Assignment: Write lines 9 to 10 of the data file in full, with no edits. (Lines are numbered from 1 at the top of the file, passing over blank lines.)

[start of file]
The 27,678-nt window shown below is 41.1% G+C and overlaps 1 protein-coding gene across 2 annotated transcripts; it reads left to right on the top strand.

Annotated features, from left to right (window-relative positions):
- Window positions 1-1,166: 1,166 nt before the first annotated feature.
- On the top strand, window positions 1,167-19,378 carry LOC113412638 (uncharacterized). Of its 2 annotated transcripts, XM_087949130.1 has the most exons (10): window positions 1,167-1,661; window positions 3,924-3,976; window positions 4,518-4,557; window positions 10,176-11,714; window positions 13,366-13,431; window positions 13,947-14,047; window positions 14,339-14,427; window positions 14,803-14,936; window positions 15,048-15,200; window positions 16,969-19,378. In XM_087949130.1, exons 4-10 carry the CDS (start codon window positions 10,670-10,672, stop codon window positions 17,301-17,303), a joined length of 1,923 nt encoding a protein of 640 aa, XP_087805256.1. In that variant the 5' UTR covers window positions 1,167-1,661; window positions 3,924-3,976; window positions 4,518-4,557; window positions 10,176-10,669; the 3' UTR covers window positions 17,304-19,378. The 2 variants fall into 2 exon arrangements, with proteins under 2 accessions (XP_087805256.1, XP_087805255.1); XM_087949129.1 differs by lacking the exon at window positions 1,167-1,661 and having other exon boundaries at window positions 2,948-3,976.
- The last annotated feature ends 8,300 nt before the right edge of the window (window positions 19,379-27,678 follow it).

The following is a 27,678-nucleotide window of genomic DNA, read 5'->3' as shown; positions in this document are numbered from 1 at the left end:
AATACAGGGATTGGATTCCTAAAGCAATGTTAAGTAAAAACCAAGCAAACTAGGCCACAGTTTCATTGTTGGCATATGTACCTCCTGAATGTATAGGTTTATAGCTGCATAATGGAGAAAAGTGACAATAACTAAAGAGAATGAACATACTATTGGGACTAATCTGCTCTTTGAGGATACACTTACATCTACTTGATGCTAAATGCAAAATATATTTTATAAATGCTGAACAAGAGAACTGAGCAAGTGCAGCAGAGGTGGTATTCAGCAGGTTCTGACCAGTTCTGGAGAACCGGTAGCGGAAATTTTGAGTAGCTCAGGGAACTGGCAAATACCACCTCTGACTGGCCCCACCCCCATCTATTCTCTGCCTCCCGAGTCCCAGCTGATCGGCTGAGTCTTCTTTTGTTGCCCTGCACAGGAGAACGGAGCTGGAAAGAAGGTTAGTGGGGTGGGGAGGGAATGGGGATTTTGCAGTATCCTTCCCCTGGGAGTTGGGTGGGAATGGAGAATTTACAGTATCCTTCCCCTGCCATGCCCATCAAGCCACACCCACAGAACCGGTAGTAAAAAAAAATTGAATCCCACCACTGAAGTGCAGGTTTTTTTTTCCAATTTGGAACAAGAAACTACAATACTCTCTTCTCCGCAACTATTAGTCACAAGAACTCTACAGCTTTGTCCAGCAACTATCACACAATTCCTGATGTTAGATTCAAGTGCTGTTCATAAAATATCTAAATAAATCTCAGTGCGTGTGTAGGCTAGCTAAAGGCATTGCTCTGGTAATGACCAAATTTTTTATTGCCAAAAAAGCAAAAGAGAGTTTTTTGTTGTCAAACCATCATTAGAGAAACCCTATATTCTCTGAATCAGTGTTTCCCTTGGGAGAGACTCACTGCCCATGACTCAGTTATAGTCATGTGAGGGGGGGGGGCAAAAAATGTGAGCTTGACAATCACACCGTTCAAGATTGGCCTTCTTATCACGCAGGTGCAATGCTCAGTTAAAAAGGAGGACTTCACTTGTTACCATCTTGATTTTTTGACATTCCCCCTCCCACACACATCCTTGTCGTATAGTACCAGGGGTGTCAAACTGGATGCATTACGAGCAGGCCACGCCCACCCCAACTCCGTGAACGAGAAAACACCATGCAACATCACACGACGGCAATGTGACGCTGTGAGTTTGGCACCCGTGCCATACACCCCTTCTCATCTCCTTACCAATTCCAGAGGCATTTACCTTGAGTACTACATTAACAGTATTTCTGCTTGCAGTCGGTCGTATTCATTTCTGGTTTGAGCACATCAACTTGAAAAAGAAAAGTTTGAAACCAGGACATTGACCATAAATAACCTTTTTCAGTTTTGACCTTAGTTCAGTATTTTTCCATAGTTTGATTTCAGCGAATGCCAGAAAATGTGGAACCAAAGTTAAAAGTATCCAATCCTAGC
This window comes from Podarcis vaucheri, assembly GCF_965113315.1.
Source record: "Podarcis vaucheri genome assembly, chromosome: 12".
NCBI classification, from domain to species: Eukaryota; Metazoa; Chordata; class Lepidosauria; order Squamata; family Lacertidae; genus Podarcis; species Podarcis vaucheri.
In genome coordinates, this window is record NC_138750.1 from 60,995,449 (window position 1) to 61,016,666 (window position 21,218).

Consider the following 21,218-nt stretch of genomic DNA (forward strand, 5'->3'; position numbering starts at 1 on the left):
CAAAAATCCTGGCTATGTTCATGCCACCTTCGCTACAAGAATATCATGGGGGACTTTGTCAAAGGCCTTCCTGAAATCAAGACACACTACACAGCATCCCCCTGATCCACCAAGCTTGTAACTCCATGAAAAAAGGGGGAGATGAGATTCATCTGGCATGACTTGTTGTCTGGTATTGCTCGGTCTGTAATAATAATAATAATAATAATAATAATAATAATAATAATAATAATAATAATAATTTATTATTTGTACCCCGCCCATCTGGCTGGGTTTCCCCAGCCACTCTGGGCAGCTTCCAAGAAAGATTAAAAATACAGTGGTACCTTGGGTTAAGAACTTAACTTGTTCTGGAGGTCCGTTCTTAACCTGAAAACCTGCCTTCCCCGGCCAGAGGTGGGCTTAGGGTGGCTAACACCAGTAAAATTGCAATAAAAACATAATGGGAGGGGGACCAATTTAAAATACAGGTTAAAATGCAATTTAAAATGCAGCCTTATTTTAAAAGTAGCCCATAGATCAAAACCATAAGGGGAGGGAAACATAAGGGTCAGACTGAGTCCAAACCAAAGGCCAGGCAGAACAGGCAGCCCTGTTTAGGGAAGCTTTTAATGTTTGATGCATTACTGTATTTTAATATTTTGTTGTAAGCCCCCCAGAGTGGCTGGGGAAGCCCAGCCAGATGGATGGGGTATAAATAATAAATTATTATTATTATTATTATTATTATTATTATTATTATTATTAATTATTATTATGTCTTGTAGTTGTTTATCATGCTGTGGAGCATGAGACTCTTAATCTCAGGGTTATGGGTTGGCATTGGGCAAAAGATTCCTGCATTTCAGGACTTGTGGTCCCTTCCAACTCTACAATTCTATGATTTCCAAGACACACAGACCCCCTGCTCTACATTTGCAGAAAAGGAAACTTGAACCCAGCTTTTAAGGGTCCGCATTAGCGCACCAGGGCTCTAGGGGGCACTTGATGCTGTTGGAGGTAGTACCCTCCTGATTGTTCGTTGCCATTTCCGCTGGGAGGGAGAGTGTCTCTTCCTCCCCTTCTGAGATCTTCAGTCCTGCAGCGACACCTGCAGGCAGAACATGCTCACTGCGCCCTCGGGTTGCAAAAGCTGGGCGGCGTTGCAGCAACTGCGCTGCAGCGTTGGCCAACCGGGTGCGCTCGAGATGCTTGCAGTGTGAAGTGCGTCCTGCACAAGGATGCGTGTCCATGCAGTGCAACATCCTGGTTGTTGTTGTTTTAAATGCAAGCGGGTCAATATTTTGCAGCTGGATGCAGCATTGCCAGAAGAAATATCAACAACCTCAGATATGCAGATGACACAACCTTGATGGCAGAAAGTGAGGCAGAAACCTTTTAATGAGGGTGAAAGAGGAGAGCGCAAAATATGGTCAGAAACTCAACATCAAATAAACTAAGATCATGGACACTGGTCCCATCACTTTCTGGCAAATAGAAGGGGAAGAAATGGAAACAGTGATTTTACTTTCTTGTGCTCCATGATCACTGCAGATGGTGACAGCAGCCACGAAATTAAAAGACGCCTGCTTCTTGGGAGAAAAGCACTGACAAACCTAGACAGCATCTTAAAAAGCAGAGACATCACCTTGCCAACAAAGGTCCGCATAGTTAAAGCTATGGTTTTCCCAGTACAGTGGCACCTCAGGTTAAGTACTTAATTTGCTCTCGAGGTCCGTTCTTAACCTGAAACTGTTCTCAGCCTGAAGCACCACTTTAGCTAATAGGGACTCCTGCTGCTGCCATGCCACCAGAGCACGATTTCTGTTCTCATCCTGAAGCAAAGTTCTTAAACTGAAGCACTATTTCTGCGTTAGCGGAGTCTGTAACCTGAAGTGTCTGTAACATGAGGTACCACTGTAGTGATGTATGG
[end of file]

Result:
Source record: "Podarcis vaucheri genome assembly, chromosome: 12".
NCBI classification, from domain to species: Eukaryota; Metazoa; Chordata; class Lepidosauria; order Squamata; family Lacertidae; genus Podarcis; species Podarcis vaucheri.